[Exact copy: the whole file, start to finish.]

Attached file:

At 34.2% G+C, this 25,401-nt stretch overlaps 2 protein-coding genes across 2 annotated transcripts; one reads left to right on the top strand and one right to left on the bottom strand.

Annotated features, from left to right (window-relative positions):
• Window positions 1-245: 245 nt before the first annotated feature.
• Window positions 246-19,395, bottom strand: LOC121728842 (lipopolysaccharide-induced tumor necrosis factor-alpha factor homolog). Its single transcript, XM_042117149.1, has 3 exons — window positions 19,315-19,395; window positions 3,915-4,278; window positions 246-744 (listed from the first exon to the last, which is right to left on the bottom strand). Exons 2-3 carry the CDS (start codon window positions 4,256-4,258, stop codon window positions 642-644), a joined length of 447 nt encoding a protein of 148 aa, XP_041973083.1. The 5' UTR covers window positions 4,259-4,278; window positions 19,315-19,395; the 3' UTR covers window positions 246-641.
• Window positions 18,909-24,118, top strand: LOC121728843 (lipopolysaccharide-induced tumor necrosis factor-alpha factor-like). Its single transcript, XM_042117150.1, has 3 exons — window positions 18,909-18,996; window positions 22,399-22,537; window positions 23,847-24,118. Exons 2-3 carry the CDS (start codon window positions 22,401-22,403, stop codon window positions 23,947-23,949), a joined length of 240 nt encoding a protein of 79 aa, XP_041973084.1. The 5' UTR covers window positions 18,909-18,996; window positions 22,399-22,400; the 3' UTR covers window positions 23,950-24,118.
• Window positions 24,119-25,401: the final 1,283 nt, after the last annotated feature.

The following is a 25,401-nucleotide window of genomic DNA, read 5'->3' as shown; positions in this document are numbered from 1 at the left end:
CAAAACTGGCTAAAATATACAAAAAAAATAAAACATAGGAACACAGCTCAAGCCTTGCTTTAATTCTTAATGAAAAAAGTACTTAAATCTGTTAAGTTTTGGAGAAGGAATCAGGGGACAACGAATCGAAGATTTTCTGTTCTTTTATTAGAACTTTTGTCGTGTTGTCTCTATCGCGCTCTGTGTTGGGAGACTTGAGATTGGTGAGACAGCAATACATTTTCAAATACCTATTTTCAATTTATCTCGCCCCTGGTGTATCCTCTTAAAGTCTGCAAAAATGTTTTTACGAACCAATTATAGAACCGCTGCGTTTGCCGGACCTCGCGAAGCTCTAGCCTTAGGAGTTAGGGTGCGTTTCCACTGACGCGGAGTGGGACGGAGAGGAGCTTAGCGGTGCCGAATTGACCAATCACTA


At 34.2% G+C, this 25,401-nt stretch overlaps 2 protein-coding genes across 2 annotated transcripts; one reads left to right on the top strand and one right to left on the bottom strand.

Annotated features, from left to right (window-relative positions):
• Window positions 1-245: 245 nt before the first annotated feature.
• Window positions 246-19,395, bottom strand: LOC121728842 (lipopolysaccharide-induced tumor necrosis factor-alpha factor homolog). Its single transcript, XM_042117149.1, has 3 exons — window positions 19,315-19,395; window positions 3,915-4,278; window positions 246-744 (listed from the first exon to the last, which is right to left on the bottom strand). Exons 2-3 carry the CDS (start codon window positions 4,256-4,258, stop codon window positions 642-644), a joined length of 447 nt encoding a protein of 148 aa, XP_041973083.1. The 5' UTR covers window positions 4,259-4,278; window positions 19,315-19,395; the 3' UTR covers window positions 246-641.
• Window positions 18,909-24,118, top strand: LOC121728843 (lipopolysaccharide-induced tumor necrosis factor-alpha factor-like). Its single transcript, XM_042117150.1, has 3 exons — window positions 18,909-18,996; window positions 22,399-22,537; window positions 23,847-24,118. Exons 2-3 carry the CDS (start codon window positions 22,401-22,403, stop codon window positions 23,947-23,949), a joined length of 240 nt encoding a protein of 79 aa, XP_041973084.1. The 5' UTR covers window positions 18,909-18,996; window positions 22,399-22,400; the 3' UTR covers window positions 23,950-24,118.
• Window positions 24,119-25,401: the final 1,283 nt, after the last annotated feature.

The following is a 25,401-nucleotide window of genomic DNA, read 5'->3' as shown; positions in this document are numbered from 1 at the left end:
CAAAACTGGCTAAAATATACAAAAAAAATAAAACATAGGAACACAGCTCAAGCCTTGCTTTAATTCTTAATGAAAAAAGTACTTAAATCTGTTAAGTTTTGGAGAAGGAATCAGGGGACAACGAATCGAAGATTTTCTGTTCTTTTATTAGAACTTTTGTCGTGTTGTCTCTATCGCGCTCTGTGTTGGGAGACTTGAGATTGGTGAGACAGCAATACATTTTCAAATACCTATTTTCAATTTATCTCGCCCCTGGTGTATCCTCTTAAAGTCTGCAAAAATGTTTTTACGAACCAATTATAGAACCGCTGCGTTTGCCGGACCTCGCGAAGCTCTAGCCTTAGGAGTTAGGGTGCGTTTCCACTGACGCGGAGTGGGACGGAGAGGAGCTTAGCGGTGCCGAATTGACCAATCACTA